Oftentimes we hear about the term "employee engagement" but don't fully understand what it means and what it refers to. However, people who read topics and articles about human resources management, employee motivation, manager and employee communication understand what "employee engagement" actually means.
Employee engagement defined
Employee engagement is the employees' passion of their work. It also shows how proud they are of what they are doing and of the company they belong. They believe and adhere to the company's mission and vision and feel enthusiastic of their work as they know that they are valued as employees and as individuals.
Although engaged employees are happy and enthusiastic at what they do, the term "employee engagement" is not a measurement of employees' satisfaction.
The importance of employee engagement
Research has shown that the higher the employee engagement, the better are the employees' performance which results in satisfied customers and ultimately, higher revenues. However, only about 30% of all the employees in most organizations are actually engaged. Most of the employees are there to work just for the sake to earn or comply to what is considered as a normal way to do things in society.
Engaged employees are assets in organizations but most of the other employees are actually disengaged. While disengaged employees may not necessarily mean that they are obstacles to a company's growth, the "actively disengaged" employees can negatively affect their colleagues, the customers, and the organization. For this reason, it is essential that organizations and their managers need to know the reasons for their being "actively disengaged" and how they can improve their behavior and attitude and hopefully, transform them into "actively engaged" employees. However, without knowing the reasons, management has no way of solving a problem that they know nothing about.
Measuring employee engagement
Organizations typically conduct a yearly employee engagement survey to all the members of the organization. The questions on employee engagement surveys give employees a chance to rate their organization by agreeing or disagreeing to statements such as the following:
My talents are useful in this organization.
I would recommend this organization to my friends.
I believe and live up to the mission of the organization.
I feel that my work is recognized and valued by the management.
I have a sense of direction as to where my career is going.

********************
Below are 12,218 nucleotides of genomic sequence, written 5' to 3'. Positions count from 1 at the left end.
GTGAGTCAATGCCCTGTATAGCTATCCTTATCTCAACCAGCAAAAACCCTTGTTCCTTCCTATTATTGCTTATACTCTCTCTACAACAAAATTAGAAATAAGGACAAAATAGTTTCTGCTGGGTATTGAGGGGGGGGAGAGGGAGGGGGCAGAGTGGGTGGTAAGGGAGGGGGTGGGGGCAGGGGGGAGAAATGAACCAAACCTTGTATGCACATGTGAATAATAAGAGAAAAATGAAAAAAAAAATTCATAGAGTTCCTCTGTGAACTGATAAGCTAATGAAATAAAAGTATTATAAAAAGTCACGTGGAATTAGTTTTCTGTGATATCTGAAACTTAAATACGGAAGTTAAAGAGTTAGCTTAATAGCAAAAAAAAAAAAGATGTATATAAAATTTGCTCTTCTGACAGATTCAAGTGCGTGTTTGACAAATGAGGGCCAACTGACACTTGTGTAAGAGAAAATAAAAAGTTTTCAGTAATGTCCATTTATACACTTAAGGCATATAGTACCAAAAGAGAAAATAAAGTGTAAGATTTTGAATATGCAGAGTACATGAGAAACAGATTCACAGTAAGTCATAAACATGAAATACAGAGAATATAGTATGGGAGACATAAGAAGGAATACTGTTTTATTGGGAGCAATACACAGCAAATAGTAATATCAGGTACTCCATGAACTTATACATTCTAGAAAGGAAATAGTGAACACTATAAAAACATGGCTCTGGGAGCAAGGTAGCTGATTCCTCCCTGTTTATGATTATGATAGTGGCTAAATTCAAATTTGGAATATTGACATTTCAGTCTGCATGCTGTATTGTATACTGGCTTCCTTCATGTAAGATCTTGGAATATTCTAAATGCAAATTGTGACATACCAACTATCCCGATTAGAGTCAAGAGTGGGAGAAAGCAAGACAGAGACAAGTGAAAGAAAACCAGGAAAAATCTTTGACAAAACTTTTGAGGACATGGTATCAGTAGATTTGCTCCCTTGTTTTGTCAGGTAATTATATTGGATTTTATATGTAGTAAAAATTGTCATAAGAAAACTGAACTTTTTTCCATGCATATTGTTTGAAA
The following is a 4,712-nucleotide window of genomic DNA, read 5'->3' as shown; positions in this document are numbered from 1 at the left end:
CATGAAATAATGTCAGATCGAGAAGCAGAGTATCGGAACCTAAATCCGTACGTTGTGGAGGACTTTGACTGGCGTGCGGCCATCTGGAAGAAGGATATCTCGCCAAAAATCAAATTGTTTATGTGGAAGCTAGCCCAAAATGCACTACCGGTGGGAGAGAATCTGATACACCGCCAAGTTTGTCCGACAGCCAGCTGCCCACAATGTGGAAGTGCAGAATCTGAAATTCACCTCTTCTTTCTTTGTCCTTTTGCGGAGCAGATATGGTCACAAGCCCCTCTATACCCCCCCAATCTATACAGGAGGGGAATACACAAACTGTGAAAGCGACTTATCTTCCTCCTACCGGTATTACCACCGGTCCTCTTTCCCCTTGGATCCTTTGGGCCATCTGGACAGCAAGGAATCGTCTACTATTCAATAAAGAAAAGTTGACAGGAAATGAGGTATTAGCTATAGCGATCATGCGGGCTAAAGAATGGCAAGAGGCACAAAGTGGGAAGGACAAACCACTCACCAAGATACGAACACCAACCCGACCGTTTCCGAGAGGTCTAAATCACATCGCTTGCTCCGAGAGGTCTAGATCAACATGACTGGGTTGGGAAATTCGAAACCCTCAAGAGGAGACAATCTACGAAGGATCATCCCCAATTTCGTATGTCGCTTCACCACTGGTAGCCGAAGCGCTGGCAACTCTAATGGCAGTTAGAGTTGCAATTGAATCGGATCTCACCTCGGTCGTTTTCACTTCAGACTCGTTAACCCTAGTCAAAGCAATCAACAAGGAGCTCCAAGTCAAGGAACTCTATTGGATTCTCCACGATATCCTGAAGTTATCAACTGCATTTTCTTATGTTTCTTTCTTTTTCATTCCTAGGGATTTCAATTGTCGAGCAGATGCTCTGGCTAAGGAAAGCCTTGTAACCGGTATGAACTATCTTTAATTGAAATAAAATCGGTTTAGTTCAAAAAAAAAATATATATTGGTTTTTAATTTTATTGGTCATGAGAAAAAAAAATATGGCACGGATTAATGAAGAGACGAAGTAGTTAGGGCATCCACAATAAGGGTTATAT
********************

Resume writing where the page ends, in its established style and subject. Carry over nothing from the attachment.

Questions on employee engagement relate to specific topics about how employees feel and think of the organization they belong. These questions also aim to make them express their passion for the company, if they are among the "actively engaged". For the "actively disengaged", the survey aims to discover the causes of their negative attitudes and behavior. Although there may be various questions that may be asked, those who need to develop an employee engagement survey don't really need to formulate a near-infinite number of questions.
Most employee engagement surveys focus on the factors that drive employee engagement such as their satisfaction with peers, dissatisfaction with management, pride in the company, feelings of being valued -- these are some of the things that need to be considered when creating simple yet straightforward questions on employee engagement.
Sample questions on employee engagement
Most employee engagement survey questionnaires ask the employees to rate their response to the questions on a scale of 1 to 10. From those questions, the employee survey provider can analyze the degree of employee's engagement or disengagement. Here are a few samples that we can find in most employee engagement surveys:
1. Measuring overall satisfaction: On a scale of 1 to 10 where 10 is the highest and 1 is the lowest,
can you rate how happy you are at work?
how do you rate the culture of your organization?
If given the chance to choose between your organization and another company that offers 10% higher than your present salary, how likely would you leave?
2. Measuring how employees feel valued and appreciated:
Has a manager or superior shown you appreciation or given you recognition in the past few weeks?
On a scale of 1 to 10, how valued or appreciated do you feel at work?
3. Measuring an employee's satisfaction with peers:
On a scale of 1 to 10, rate your team members and your colleagues.
4. Measuring employees' satisfaction with supervisors/managers:
On a scale of 1 to 10, rate the performance of your immediate supervisor.
5. Measuring growth opportunities:
On a scale of 1 to 10, how much opportunity do you think you have to grow professionally in this organization?
6. Measuring employees' pride in their company:
On a scale of 1 to 10, how likely would you recommend your organization to a friend?
On a scale of 1 to 10, how well do you think you serve your customers?
Questions on employee engagement that probe the range of the employees' feelings and beliefs about some important matters in the organization show the level of their satisfaction or dissatisfaction. Learning about their employees' thoughts and feelings can greatly help improve employee engagement especially if the organization puts its heart into working on achieving its goals.